The Shrimp ‘n’ Pork Scratching Classico!
By Brian Christopher Jeeves
Brian Jeeves scribes in relation to a casual affair in the Wild West Midlands
So why on earth would a lifelong Southend United supporter have a soft spot for an equally frustrating team from 174-miles away? Well, I’ll explain.
My tale of double footballing hardship dates back almost 30-years, Friday 29th April 1983 to be exact! My beloved Shrimpers had endured a largely unspectacular season, they were languishing somewhere towards the middle of the Third Division when Walsall arrived at Roots Hall for pretty much a “dead rubber” So dead that only 1,904 hardly souls bothered to show up, the lowest post war crowd to watch a Football League match in Southend at the time!
Of the record low turnout, a small contingent had made their way down from the Black Country, as I stood at the top of the steps leading into the East Stand, several strange accents congregated around me. Being a mere youngster, I’d not had much contact with Midlander’s before. Only the sound of a poorly recorded audio of Jasper Carrott in my dad’s car in fact! They seemed friendly enough, besides, I’d never really felt threatened by Walsall, whenever I’d seen them in the past Southend has always beaten them!
I plucked up the courage to talk, football matter at first, but as confidence grew, I asked one of their number if he’d send me some Walsall programmes for my fledgling collection.
The match itself seldom had the pulse racing. Danny Greaves gave Southend the lead before Richard O’Kelly replied for the Saddlers, and for a couple of weeks, that was that. However, a parcel of programmes arrived in the post along with a pennant and a scarf and this particular Shrimper had a new “other team”.
With Southend playing many of their home matches on Friday night, I was able to start making the odd pilgrimage to Fellows Park to see my “other” charges in action. At this time, Walsall were under the guidance of Alan Buckley and played some decent stuff. Players such as Caswell, Mower and Preece became heroes as my visits became more frequent. Soon I swapped a seat in the stand for a place behind the goal. The Hillary Street End was the place to be, full of characters and brimming with humour. Standing on the old terrace soon saw my attention drifting elsewhere. I developed a crush on a girl by the name of Tina Fillery, for the first time I was going to matches for reasons other than watching the football!
In October 1985, following an instantly forgettable 1-0 defeat at Doncaster Rovers, I skipped the bus back to the railway station, choosing “shanks’s pony” so I could follow Tina and her friends back to catch the rattler, much in the hope of catching her eye. On that station platform we first spoke and became friends. We would spend the next few years meeting up all over the country to see the Saddlers in action.
However, football never stands still. Players moved on, Walsall moved grounds and life took Tina and I in different directions, much like Walsall who slipped into the Fourth Division. Visits to the Bescot Stadium became rare as paths led to pastures new. I still looked out for the Saddlers from afar, only occasionally did I find myself able to catch a game.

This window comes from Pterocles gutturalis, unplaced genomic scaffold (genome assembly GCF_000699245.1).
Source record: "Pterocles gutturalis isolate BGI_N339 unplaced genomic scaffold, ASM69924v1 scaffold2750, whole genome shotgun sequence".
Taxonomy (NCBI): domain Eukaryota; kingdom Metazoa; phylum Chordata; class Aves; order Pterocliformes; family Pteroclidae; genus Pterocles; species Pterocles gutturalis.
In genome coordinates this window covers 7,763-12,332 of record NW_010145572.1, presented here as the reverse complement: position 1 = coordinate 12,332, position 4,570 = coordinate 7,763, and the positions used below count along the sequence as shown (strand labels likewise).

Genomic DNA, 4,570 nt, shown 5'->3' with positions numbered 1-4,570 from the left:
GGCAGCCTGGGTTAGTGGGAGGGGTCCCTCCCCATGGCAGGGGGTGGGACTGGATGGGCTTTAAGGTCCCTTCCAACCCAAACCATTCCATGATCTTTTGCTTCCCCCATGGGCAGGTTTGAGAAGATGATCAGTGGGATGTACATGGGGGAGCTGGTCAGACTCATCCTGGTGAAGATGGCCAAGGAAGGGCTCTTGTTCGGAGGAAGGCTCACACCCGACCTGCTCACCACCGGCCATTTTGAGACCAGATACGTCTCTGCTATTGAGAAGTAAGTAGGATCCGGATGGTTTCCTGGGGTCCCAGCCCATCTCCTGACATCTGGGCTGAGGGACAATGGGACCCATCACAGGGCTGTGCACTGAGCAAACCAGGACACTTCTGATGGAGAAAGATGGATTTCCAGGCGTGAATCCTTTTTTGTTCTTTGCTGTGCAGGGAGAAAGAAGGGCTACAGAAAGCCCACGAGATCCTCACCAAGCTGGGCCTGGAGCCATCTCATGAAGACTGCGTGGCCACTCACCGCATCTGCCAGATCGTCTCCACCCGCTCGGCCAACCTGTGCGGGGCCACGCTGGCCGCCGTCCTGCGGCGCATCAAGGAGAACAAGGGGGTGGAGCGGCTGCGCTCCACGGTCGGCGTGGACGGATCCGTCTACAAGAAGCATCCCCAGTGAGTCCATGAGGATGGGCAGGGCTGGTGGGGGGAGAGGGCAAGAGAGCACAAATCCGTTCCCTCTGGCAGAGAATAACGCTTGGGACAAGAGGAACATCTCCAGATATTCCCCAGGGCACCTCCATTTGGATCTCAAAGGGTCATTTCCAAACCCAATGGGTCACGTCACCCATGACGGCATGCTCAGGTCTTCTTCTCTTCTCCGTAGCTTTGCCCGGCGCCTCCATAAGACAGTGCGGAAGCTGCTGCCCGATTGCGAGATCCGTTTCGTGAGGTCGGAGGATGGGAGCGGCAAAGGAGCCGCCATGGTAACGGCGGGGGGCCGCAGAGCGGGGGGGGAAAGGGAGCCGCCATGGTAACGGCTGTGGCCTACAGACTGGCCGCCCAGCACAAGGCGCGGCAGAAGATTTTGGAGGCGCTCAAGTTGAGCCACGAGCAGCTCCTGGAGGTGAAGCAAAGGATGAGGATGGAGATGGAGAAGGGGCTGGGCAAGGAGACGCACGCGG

Nevertheless, in 2003 my life took a new path. I met Victoria (now my wife) a Black Country wench. Visits to see her family gave me the opportunity to sneak off and see a few matches at the Bescot, and with Southend and the Saddlers once again finding themselves in the same division my very own derby of sorts, “the Shrimp & Pork Scratching Classico” returned.
I’d also started scribing short football stories and memories. Victoria thought a good title for my first publication would stem from my tale about watching Walsall, thus in 2009 “Whatever happened to Tina Fillery?” was published.
Later that year via the medium of modern technology (Facebook to be precise) Tina and I found ourselves in contact again and arranged to meet up at the Bescot. In recent times, she’d not seen much of the Saddlers. For old time sake, behind the goal seemed the obvious choice of seat. Considering at that time life had bestowed worldly adventures three marriages and five children to boot, we seemed to struggle to find anything to talk about. Walsall weren’t making things any easier for us either, a rampant Rovers tearing into a five goal lead while the Saddlers failed to make any headway. As the final minutes ticked away, Walsall finally had a strike, although somewhat tame, at the visitors’ goal. “Down stairs” in the Gilbert Alsop stand, the faithful dwellers gave an ironic cheer and started to chant “Walsall’s ‘ad a shot” – I that moment a friendship was rediscovered, Tina turned to me and said, “I’ve missed all this”
I’m pleased to say Tina and her family are good friend of ours, as are Michael “John” Eyre, Roy Randle and Don Martin who I met on the Roots Hall steps 30-years ago. Bonds forged through two of football’s unfashionable clubs who mean the world to me.
What with watching Southend United and reporting on my local non-league club Great Wakering Rovers, I don’t get to see the Saddlers as much as I would like. Nevertheless, they are still the first result I listen for when tuning in the car radio to hear James Alexander-Gordon read the classified check on BBC 5 live. A clenched fist is either raised or slammed on the steering wheel, dependant on the dulcet tone of his voice!
Happy 125th Anniversary Walsall Football Club. I’m delighted to have shared 30-years of our lives together – Brian Jeeves (Author – Southend United supporter casually acquainted to Walsall)
(A version of this article was published in the Walsall v Sheffield United match programme on Saturday 6th April, the start of the Saddlers 125th Anniversary)
Details of Walsall’s 125th Anniversary match against Aston Villa: http://www.saddlers.co.uk/news/article/pre-season-2013-aston-villa-825999.aspx